"God is Brazilian,” goes a saying that became the title of a popular film. Brazil’s beauty, natural wealth and music often make it seem uniquely blessed. But these days Brazilians must wonder whether, like the deity in the film, God has gone on holiday. The economy is a disaster, the public finances are under strain and politics are thoroughly rotten. Street crime is rising, too. Seven Brazilian cities feature in the world’s 20 most violent.
The national elections next month give Brazil the chance to start afresh. Yet if, as seems all too possible, victory goes to Jair Bolsonaro, a right-wing populist, they risk making everything worse. Mr Bolsonaro, whose middle name is Messias, or “Messiah”, promises salvation; in fact, he is a menace to Brazil and to Latin America.
Mr Bolsonaro is the latest in a parade of populists—from Donald Trump in America, to Rodrigo Duterte in the Philippines and a left-right coalition featuring Matteo Salvini in Italy. In Latin America, Andrés Manuel López Obrador, a left-wing firebrand, will take office in Mexico in December. Mr Bolsonaro would be a particularly nasty addition to the club. Were he to win, it might put the very survival of democracy in Latin America’s largest country at risk.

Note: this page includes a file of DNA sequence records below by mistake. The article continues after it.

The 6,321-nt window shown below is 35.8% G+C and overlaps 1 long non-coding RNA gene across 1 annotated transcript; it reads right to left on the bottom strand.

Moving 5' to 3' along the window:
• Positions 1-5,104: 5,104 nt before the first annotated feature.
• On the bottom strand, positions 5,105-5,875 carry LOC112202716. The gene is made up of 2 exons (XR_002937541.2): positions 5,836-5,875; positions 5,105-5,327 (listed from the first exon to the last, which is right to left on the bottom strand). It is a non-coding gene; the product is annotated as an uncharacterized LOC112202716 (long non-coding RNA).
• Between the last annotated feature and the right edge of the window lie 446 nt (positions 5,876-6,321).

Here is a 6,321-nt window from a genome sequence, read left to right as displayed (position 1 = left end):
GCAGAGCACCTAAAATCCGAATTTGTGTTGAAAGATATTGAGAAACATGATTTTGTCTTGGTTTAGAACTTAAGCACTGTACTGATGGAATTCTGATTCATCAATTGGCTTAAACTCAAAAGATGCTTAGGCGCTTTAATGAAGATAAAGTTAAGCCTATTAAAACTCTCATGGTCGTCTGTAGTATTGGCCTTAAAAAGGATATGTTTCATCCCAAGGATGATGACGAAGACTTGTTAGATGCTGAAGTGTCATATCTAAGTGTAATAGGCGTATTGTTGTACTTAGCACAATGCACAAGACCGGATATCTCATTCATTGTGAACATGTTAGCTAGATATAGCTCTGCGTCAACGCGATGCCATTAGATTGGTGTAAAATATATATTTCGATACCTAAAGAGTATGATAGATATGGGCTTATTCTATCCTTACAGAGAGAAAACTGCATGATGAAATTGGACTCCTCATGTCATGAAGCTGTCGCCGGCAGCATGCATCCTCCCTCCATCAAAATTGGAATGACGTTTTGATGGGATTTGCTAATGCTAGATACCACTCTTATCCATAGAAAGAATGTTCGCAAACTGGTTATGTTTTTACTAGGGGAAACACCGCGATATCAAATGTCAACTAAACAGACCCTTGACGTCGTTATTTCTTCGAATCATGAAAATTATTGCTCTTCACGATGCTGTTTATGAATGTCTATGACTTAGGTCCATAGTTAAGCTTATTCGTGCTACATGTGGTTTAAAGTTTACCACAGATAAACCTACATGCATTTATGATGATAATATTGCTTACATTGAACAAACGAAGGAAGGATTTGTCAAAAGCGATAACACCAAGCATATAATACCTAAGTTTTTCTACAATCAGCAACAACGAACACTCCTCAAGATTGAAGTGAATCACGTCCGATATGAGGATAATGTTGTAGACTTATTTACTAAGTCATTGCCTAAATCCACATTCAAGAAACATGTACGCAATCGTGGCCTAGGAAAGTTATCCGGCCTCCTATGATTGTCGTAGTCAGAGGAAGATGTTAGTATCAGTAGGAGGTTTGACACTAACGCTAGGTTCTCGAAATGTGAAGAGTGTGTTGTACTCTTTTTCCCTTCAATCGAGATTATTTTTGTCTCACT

Populists draw on similar grievances. A failing economy is one—and in Brazil the failure has been catastrophic. In the worst recession in its history, GDP per person shrank by 10% in 2014-16 and has yet to recover. The unemployment rate is 12%. The whiff of elite self-dealing and corruption is another grievance—and in Brazil it is a stench. The interlocking investigations known as Lava Jato (Car Wash) have discredited the entire political class. Scores of politicians are under investigation. Michel Temer, who became Brazil’s president in 2016 after his predecessor, Dilma Rousseff, was impeached on unrelated charges, has avoided trial by the supreme court only because congress voted to spare him. Luiz Inácio Lula da Silva, another former president, was jailed for corruption and disqualified from running in the election. Brazilians tell pollsters that the words which best sum up their country are “corruption”, “shame” and “disappointment”.